Are You a Mosquito Magnet?

Are You a Mosquito Magnet?

They're pesky creatures that always seem to ruin your backyard summer barbeque, but now researchers say they're closer to figuring out why.
STATE COLLEGE, CENTRE COUNTY - They're pesky creatures that always seem to ruin your backyard summer barbecue, but now researchers say they're closer to figuring out why.

Experts say mosquitoes could be more attracted to you for a number of reasons, but believe the answer could be in your DNA.

"You can imagine a small mosquito flying around outside, how does it find the right host it wants to feed on," Penn State Entomology Professor Matthew Thomas said.

That's the question entomologists like Thomas have been trying to answer for decades.

"Body mass is important. If you're bigger, you tend to generate more Co2 in your breath, which is an important cue," Thomas said. "If you've exercised more recently, you give off more lactic acid, which can be an important cue. Whether you've had a drink of beer or not, what you've eaten recently."

Yes, you heard it right. Drinking a beer and some types of food can make you more attractive to mosquitoes.

Your blood type can also play a role. Type O blood is generally more attractive than A or B or AB types.

It could also come down to the color of the clothes you're wearing, as mosquitoes like darker colors.

Pregnant women tend to be more attractive, too.

"Pregnant women tend to run at a slightly hotter temperature and heat is an important cue, particularly a short range cue that mosquitoes use," Thomas said.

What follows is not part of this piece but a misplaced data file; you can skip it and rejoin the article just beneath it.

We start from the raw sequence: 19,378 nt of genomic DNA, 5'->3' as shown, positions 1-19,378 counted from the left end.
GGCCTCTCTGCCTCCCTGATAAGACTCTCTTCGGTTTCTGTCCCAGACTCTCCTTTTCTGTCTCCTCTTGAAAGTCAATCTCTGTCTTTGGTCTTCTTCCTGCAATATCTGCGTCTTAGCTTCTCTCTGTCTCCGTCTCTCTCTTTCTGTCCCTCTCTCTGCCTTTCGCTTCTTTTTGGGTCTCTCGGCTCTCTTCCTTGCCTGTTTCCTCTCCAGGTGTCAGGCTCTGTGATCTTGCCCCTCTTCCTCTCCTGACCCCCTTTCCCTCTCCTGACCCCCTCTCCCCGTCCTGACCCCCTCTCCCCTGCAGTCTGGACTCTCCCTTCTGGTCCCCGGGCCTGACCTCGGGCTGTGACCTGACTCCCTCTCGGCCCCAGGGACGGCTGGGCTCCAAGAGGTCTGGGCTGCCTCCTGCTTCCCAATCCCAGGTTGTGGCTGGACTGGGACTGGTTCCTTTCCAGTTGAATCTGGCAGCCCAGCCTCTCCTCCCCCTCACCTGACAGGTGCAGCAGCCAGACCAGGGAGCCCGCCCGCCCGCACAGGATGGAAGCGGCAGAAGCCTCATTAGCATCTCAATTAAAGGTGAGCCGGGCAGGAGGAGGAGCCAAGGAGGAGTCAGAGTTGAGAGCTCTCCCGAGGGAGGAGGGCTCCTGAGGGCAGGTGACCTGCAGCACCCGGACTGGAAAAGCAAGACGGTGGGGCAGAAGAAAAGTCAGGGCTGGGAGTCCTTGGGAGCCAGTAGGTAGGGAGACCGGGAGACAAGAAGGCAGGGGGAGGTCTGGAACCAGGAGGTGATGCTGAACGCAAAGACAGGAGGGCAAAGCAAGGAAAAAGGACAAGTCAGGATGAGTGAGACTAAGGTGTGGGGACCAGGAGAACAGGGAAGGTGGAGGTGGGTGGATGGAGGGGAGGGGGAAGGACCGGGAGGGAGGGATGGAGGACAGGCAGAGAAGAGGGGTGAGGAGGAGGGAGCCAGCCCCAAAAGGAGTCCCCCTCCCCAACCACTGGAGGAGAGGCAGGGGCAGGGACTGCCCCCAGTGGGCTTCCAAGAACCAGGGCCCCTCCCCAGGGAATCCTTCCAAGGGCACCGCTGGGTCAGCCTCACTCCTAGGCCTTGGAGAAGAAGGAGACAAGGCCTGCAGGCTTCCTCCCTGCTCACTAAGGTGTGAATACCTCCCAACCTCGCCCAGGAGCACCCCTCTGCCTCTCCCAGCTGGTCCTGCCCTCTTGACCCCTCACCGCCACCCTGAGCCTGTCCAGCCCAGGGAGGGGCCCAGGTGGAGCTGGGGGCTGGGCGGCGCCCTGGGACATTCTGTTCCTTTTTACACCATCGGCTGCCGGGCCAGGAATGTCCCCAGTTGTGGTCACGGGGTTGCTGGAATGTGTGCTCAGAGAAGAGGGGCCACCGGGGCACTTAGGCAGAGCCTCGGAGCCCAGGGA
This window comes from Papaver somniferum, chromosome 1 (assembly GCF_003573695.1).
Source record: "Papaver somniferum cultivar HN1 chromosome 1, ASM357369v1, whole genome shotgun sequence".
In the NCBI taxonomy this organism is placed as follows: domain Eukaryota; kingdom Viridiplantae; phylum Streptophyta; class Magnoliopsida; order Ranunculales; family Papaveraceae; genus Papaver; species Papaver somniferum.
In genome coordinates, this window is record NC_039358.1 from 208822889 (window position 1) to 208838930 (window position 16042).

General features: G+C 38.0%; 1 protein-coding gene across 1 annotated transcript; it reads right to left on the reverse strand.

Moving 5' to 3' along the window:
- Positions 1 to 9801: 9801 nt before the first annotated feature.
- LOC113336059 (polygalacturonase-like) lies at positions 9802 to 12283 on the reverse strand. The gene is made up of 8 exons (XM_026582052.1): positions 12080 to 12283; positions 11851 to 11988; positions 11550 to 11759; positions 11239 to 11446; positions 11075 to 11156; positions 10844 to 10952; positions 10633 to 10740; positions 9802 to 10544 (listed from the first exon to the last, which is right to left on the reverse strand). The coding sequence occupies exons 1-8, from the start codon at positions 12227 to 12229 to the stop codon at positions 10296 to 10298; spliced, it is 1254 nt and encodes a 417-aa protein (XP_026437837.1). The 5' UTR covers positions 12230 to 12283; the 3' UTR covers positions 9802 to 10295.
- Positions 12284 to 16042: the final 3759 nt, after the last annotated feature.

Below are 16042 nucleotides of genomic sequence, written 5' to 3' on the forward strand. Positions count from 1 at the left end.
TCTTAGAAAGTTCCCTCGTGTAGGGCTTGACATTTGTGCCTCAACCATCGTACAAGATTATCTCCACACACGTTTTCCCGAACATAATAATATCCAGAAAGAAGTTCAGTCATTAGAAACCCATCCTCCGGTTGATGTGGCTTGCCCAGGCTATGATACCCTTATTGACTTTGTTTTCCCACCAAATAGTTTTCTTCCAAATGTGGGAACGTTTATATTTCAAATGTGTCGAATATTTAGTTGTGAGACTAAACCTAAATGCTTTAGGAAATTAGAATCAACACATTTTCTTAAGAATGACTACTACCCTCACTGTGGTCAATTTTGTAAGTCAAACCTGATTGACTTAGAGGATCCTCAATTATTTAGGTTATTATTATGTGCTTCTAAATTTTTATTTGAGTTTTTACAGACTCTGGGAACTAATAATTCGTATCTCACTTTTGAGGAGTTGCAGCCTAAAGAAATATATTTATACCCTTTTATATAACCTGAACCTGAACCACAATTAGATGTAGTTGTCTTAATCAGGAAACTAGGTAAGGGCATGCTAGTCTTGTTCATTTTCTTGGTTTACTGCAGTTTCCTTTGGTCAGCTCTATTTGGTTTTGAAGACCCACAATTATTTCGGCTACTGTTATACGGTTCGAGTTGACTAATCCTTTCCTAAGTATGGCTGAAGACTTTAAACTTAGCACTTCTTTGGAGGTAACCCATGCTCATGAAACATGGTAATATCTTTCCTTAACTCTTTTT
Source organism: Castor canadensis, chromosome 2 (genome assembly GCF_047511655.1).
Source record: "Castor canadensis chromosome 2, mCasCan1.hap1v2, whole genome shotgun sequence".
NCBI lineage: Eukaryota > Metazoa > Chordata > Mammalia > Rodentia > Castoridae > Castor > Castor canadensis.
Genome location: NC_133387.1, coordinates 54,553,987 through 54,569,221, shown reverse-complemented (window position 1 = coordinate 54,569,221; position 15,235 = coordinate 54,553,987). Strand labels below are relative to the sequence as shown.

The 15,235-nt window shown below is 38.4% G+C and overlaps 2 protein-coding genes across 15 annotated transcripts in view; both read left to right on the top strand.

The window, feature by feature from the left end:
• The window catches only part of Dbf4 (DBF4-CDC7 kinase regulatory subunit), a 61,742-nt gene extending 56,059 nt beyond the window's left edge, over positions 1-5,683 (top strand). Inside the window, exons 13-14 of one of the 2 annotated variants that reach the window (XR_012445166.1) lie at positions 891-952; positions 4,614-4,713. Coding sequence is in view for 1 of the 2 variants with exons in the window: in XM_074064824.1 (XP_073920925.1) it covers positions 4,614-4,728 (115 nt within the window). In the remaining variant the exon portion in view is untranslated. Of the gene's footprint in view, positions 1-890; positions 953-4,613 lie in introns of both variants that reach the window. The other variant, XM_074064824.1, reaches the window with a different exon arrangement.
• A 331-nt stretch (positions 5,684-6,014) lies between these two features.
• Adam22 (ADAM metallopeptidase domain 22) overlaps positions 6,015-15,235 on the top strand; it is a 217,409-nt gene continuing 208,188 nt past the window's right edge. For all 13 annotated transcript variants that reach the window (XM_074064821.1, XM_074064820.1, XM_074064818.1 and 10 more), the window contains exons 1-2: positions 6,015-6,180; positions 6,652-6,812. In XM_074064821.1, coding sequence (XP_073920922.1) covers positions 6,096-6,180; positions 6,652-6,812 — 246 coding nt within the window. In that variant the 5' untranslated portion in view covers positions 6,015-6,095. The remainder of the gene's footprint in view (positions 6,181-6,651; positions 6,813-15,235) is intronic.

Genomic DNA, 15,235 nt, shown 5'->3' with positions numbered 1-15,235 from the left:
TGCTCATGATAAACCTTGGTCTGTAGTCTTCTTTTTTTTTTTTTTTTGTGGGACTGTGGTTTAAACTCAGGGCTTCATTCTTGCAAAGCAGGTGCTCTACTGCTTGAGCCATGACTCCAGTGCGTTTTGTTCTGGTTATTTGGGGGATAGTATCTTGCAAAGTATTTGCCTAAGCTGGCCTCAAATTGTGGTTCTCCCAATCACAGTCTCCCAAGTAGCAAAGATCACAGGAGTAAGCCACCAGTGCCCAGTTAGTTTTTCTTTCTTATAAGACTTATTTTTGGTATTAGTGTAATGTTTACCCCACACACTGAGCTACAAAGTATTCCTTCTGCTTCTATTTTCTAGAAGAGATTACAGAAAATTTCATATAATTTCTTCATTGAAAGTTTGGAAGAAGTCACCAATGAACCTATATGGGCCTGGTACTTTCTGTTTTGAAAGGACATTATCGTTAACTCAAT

The good news?

"The high quality repellents that you actually apply to your skin, topical application, do work very well, particularly those that contain DEET," Thomas said.

He said to remain diligent while applying insect repellent as mosquitoes can still find spots you missed.

Another factor you may think about with mosquitoes is disease. Centre County tested positive for West Nile Virus in May.

"We were one of the earliest counties in the state to go positive," Centre County West Nile Coordinator Bert Lavan said. "There are now eight counties in Pennsylvania that are positive. That's a little bit ahead of last year's pace."

Lavan suggests trying to get rid of anything around your home that holds standing water, like buckets or old tires. He said that's the most common breeding ground for mosquitoes.

Dusk and dawn are prime times for mosquitoes, so make sure you wear long sleeves and pants to help protect yourself from bites.
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